A-levels are a valuable qualification that can be the stepping stone to a fulfilling career and new education opportunities. However, some people might not have got the grades they wanted the first time round, or might have never taken them at all.
If that’s you, the good news is that you can study for and complete a-levels at any point in life, and reap the benefits that these rewarding qualifications can give.
Why might someone need to do A-levels as an adult?
One of the myths about adult education and A-levels is that qualifications at this level are only done by younger people. However, when done later in life, A-Levels can be a great way to boost career prospects and open up the doors for new educational opportunities.
Much in the same way that people can choose to go to university at different times in their life. The only difference is that you may choose to complete your studies online in your own time.
Can you do A-levels at any age?
A-levels for adults in the UK can be done at any age, with mature students having the same education opportunities open to them as anyone else. If you missed out the first time round, there’s no issues in taking A-levels as a mature student.
If you didn’t complete A-levels at the typical age, you’re not alone. A-levels are one of the key stages of education, but data from the Department of Education shows that in 2000, just over 60% of school leavers were in full-time education (completing A-levels). This figure has risen to over 80% in recent years, meaning that those in their 30s might’ve missed out on valuable opportunities that are open to the vast majority of younger people who have A-levels already.
There are plenty of people out there who didn’t do A-levels the first time round, so don’t feel embarrassed if you want to take on these useful qualifications later on in life.
Can you base a career on A-levels?
A-levels can be an excellent way to step into new educational opportunities, but they can also be used as a way to open up new employment opportunities. Having an A-level in a relevant area can help you to stand out from the crowd and demonstrate that you’re academic skills are transferable to your current role or for more lucrative roles elsewhere.
You can also use A-levels as a foundation for further learning and skill-building. For example, you could study for an A-level in computing, and then take on additional online courses in programming or a course that builds on your digital skills.
A-levels can provide a solid basis to build upon and give you the chance to create a strong skill set that’s demonstrable to employers. Having a good base on knowledge to start with can be one of the best ways to understand where you strengths lie and how you can improve them through education. Being able to show employers that you can succeed academically can give them the confidence that you can also apply the skill set you’ve learned in a professional setting.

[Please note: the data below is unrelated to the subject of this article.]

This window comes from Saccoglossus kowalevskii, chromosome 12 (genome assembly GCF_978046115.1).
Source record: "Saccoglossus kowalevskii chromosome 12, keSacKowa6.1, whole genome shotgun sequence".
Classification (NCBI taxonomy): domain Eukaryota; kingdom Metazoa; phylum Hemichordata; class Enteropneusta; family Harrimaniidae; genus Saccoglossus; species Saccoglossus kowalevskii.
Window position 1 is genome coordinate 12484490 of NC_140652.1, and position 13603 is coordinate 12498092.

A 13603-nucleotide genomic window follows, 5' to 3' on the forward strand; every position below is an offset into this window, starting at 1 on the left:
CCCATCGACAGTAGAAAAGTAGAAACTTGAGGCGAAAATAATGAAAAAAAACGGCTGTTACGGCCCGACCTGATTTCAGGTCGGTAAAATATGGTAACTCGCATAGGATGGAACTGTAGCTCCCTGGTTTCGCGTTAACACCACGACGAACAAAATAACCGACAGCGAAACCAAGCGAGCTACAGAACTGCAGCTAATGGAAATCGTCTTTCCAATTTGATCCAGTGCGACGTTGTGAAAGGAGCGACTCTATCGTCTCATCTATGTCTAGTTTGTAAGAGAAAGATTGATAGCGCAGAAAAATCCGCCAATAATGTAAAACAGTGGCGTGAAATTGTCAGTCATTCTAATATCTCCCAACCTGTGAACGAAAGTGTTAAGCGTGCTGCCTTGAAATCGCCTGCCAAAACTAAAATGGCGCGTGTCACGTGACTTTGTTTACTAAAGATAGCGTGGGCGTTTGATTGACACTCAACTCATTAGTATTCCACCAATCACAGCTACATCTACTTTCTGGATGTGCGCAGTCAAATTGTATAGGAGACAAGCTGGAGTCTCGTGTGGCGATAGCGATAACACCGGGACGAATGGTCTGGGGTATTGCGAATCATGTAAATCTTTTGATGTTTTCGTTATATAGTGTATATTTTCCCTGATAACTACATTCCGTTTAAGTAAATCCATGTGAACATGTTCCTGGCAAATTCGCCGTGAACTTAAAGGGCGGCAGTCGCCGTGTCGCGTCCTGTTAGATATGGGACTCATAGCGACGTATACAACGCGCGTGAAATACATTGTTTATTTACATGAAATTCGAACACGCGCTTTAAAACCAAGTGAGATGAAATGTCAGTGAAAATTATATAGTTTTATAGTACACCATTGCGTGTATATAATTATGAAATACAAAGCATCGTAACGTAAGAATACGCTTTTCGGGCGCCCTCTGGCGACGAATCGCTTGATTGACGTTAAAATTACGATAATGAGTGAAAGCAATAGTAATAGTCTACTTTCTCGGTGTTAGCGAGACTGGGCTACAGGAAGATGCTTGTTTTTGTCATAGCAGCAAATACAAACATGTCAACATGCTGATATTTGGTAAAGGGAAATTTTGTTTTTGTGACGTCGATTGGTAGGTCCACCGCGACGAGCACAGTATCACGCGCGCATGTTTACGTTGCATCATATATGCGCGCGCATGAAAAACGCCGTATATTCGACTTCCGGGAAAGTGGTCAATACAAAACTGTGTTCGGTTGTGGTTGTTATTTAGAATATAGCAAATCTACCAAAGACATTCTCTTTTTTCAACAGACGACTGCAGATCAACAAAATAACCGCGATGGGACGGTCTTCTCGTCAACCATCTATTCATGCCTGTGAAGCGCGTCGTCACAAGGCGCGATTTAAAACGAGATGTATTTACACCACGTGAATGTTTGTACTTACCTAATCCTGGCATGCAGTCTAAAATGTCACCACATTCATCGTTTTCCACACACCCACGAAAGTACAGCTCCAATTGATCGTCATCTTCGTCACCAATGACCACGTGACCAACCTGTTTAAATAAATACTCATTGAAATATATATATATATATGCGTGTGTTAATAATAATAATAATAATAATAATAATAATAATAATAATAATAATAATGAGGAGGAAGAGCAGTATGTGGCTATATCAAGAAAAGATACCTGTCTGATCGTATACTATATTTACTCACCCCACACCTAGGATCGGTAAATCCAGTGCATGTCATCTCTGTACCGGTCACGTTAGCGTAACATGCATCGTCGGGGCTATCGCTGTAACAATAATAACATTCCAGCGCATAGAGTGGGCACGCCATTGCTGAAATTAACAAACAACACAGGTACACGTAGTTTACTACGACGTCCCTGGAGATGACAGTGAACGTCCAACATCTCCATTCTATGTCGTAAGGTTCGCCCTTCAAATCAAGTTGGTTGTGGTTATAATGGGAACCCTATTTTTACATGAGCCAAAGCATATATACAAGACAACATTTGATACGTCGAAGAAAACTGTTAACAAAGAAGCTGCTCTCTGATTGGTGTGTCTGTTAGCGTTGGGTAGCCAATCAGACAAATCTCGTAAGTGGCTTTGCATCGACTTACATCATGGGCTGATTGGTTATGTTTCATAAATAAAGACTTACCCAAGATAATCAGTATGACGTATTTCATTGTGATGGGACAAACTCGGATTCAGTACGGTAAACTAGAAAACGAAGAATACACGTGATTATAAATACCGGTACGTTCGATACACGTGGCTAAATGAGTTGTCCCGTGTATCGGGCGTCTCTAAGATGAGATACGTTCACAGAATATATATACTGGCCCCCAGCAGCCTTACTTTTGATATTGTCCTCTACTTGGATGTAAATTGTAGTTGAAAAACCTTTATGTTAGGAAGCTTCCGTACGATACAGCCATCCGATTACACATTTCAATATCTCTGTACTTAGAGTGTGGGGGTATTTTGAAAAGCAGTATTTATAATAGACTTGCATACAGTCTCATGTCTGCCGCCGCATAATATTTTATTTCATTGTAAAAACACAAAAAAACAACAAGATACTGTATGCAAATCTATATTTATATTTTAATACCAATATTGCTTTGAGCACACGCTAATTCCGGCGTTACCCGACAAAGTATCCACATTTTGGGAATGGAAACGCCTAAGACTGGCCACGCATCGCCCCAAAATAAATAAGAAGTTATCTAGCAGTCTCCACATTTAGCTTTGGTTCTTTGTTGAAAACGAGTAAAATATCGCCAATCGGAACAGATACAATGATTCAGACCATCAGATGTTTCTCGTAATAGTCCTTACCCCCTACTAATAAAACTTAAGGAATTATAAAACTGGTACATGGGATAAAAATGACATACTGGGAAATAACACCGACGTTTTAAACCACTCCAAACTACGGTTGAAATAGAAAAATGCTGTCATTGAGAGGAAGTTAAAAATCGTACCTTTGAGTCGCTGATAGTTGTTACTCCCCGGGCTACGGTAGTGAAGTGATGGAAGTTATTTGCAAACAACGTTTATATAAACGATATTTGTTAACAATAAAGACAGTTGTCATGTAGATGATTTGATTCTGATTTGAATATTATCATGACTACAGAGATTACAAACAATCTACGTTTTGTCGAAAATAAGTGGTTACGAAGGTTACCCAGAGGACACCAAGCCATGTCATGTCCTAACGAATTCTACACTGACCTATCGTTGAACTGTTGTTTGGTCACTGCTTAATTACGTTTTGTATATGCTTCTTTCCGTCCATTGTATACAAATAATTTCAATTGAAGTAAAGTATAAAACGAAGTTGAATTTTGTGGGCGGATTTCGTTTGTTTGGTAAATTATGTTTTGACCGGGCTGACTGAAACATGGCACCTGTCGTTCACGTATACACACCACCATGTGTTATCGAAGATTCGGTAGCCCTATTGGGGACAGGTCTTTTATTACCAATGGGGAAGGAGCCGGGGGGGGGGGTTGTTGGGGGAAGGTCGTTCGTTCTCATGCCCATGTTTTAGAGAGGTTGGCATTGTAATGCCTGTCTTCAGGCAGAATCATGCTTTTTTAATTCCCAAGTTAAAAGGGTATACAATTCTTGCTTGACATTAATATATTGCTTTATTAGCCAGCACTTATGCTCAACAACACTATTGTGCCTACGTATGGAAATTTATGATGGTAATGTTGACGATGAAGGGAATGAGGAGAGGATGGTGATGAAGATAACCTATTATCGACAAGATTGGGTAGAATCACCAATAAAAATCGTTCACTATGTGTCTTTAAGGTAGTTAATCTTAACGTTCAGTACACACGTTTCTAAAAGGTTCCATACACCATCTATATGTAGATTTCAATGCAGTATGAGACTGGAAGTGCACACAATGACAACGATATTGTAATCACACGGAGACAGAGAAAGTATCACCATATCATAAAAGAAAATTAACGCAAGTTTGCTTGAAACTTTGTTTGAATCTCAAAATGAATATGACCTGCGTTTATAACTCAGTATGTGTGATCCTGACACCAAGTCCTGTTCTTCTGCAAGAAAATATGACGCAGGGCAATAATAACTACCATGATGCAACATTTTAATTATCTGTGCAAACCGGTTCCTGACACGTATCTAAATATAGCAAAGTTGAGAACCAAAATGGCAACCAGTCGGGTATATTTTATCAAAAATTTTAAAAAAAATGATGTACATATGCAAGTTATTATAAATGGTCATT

Do you need any entry requirements to do A-levels?
Typically, you’ll need at least four GCSEs to be eligible to study A-levels, with some courses requiring that you’ve got certain grades in related subjects. If you’re over the age of 18, you won’t be able to get A-levels for free and will have to arrange your own studies, either through contacting colleges and Sixth Forms directly, or through using an online provider. All in all though, finding A-levels for adults in the UK is a straightforward process.
Can study for A-levels alongside a job?
When using an online provider, A-levels can be studied at your own pace and can be fitted around other commitments. You can choose to study A-levels alongside a full-time job, or speak to your employer about working less in order to complete your studies.
Being able to study online means that you can work wherever you want, whenever you want and learn in a way that suits you. Often, employers will encourage employees to learn new skills, as this can improve an employees productivity and output for a company.
Speak to your employer before taking on studies and work out a schedule that works for both of you. If you know that studying for a particular A-level will help you contribute more to the company you’re working for, spell out the ways in which your skills will make you a more valuable employee to your manager.
GCSEs vs A-levels
Finally, it’s worth noting the key differences between A-levels and GCSEs, as both qualifications have similarities and it can sometimes be difficult to decipher how each qualification is distinct.
GCSEs are typically completed at secondary school level, and typically cover the basics of subjects, usually with the intention to build upon the knowledge gained with additional or vocational learning. Students can choose different GCSEs to take, although all British schoolchildren will be required to study for maths, English and science.
A-levels can only be completed after at least four GCSEs (and sometimes additional relevant subjects) have been attained by the learner. A-levels are typically much more focused, with some specifically designed as a stepping stone to higher education. A-levels are more difficult than GCSEs, more academic and often require a higher level of self-learning and time management.
A-levels are ideal for anyone who wants to take on a degree in a related area. Typically, most students study for two A-levels over a two year period. Overall, A-levels are ideal for anyone who has a specific skill area, interest or role in mind and wants to take the first step towards achieving success in that area. Although A-levels can be tricky, they can also offer incredible rewards for those who choose to study in this area, even if that study occurs later in life.
Are you keen to learn more about how A-levels can be the key to unlocking success in your career? Explore courses today and see how we can help you get started on your education journey.